WASHINGTON (BLOOMBERG) - Fired national security adviser Michael Flynn and President Donald Trump's longtime personal lawyer, Michael Cohen, were subpoenaed on Wednesday (May 31) by the House Intelligence Committee.
"As part of our ongoing investigation into Russian active measures during the 2016 campaign, we approved subpoenas for several individuals for testimony, personal documents and business records," Republican Mike Conaway of Texas, who is leading the probe, and Adam Schiff of Washington, the ranking Democrat on the House panel, said in a joint statement.
"We hope and expect that anyone called to testify or provide documents will comply with that request, so that we may gain all the information within the scope of our investigation."
Subpoenas were also approved by the committee for documents possessed by the Flynn Intel Group LLC and Michael D. Cohen & Associates PC.
The panel is investigating Russian efforts to influence the US election, as well as leaks of classified information and reports that identities of Trump associates captured in spy intercepts may have been improperly unmasked.
Flynn, who previously asserted a Fifth Amendment right not to turn over documents or testify, is preparing to offer some documents in separate negotiations with the Senate Intelligence Committee, a person familiar with the matter said Tuesday.
"I would comply"
Cohen has dismissed any talk of collusion with Russia. "To date, there has not been a single witness, document or piece of evidence linking me to this fake Russian conspiracy," Cohen said in a statement Tuesday.
"This is not surprising to me because there is none." As of Tuesday night, Cohen said he hadn't yet been subpoenaed, but added, "If I was, I would comply."
The committee's announcement doesn't detail whether the subpoenas to Flynn and Cohen contain specific deadlines.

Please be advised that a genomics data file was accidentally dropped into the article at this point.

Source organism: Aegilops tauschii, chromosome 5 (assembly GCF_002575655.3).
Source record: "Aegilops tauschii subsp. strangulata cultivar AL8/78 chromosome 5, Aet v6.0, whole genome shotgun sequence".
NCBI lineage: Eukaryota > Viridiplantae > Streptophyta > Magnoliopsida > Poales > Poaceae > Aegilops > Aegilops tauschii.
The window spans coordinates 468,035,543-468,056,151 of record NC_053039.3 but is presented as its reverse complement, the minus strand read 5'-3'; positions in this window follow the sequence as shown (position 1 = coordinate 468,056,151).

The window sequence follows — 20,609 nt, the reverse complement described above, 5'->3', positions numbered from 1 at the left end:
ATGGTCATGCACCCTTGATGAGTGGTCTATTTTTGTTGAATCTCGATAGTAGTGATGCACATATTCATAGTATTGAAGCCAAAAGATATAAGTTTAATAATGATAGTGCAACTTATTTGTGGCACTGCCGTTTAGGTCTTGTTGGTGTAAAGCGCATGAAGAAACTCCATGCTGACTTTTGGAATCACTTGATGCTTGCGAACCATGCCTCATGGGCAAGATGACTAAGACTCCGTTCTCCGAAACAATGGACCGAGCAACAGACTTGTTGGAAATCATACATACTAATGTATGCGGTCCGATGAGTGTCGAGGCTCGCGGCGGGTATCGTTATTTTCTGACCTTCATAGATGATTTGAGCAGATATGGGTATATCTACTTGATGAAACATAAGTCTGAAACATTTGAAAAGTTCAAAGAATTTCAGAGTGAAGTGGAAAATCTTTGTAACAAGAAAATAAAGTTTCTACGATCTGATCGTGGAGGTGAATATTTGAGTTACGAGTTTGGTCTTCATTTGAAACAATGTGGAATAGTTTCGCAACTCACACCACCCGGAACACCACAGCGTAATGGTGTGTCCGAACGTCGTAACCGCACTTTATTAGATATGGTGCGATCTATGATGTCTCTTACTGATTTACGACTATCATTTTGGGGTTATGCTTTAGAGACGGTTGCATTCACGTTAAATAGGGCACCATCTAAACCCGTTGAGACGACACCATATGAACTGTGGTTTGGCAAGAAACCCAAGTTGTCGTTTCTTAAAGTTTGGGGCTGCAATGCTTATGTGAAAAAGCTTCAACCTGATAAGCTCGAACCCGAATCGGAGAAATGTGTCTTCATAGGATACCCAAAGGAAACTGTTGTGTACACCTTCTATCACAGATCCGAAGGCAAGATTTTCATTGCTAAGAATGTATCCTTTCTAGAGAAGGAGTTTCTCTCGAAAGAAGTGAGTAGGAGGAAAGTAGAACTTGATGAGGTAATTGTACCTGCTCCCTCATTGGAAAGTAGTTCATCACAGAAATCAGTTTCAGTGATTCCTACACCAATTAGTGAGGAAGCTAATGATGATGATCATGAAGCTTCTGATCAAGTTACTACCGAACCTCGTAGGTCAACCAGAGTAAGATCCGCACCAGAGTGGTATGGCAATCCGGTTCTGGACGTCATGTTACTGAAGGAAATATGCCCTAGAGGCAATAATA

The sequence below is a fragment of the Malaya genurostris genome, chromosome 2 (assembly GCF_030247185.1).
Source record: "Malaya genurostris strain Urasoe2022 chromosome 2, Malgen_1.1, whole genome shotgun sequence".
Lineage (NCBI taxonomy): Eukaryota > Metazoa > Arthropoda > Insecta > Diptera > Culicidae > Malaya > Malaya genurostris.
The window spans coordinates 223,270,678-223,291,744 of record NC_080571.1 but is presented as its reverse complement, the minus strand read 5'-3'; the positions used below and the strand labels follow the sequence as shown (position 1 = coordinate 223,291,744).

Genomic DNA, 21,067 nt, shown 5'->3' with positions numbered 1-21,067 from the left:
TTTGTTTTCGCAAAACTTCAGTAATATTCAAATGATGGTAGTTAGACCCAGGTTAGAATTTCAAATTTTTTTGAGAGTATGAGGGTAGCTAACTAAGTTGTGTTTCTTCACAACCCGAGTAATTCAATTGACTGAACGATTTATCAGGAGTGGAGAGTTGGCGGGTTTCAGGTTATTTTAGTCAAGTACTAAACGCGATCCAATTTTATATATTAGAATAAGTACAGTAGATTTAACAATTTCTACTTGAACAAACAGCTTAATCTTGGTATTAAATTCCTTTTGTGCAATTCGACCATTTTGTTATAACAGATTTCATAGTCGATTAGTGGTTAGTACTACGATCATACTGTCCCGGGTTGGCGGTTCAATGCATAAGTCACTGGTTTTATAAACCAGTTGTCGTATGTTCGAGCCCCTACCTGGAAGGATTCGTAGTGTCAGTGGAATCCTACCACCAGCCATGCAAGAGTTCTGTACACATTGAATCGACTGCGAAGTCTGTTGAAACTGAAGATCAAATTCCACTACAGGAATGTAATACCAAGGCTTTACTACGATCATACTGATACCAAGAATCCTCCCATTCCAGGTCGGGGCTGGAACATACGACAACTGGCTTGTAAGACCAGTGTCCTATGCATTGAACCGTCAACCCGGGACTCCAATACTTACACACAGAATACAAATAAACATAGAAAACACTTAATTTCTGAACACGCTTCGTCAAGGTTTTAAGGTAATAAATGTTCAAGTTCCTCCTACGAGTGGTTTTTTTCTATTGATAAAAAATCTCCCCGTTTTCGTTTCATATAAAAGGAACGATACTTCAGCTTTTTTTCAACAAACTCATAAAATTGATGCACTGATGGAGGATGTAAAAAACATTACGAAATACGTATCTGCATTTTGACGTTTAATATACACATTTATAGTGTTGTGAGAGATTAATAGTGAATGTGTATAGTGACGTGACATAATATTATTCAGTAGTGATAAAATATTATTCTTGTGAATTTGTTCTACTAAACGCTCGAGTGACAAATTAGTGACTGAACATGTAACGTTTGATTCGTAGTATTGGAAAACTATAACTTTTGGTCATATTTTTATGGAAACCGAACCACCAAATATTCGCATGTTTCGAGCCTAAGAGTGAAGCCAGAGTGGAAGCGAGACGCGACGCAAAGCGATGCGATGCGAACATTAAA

Three other subpoenas tied to the Russia investigation were issued by the House panel for information related to so-called "unmasking" of some Trump associates' names appearing on classified reports during the Obama administration, said officials with knowledge of the subpoenas.
Those subpoenas were issued to the National Security Agency, the Federal Bureau of Investigation and the Central Intelligence Agency for information on any such unmasking requests made by several Obama administration officials, including former National Security Adviser Susan Rice, former CIA Director John Brennan and former United Nations Ambassador Samantha Power, according to one official.
There is disagreement about whether those three subpoenas were issued without the knowledge of committee Democrats.
A senior committee aide said any subpoenas related to unmasking were not part of the Russia probe run by Conaway and Schiff. The aide said any such subpoenas would have been issued by Representative Devin Nunes of California, the committee's chairman, who has recused himself from the Russia investigation.
Nunes, who served on Trump's transition team, stepped back from the probe after he was criticised over his handling of classified material shown him by White House staff about alleged unmasking of the identities of Trump associates mentioned in surveillance of foreign individuals.
Presidential transition questions have been raised - including by Republicans on the committee - about why those names weren't redacted and were distributed between intelligence agencies during the transition period between the two presidential administrations.
Flynn was fired by Trump in February after revelations that he misled administration officials about his contacts with Russia's ambassador. He has become a central figure in congressional investigations, as well an FBI probe that now is being overseen by a special counsel, former FBI Director Robert Mueller.
A retired US Army lieutenant general and former director of the Defense Intelligence Agency, Flynn was a top adviser to Trump during his run for president.
Cohen previously served as as executive vice president of the Trump Organization.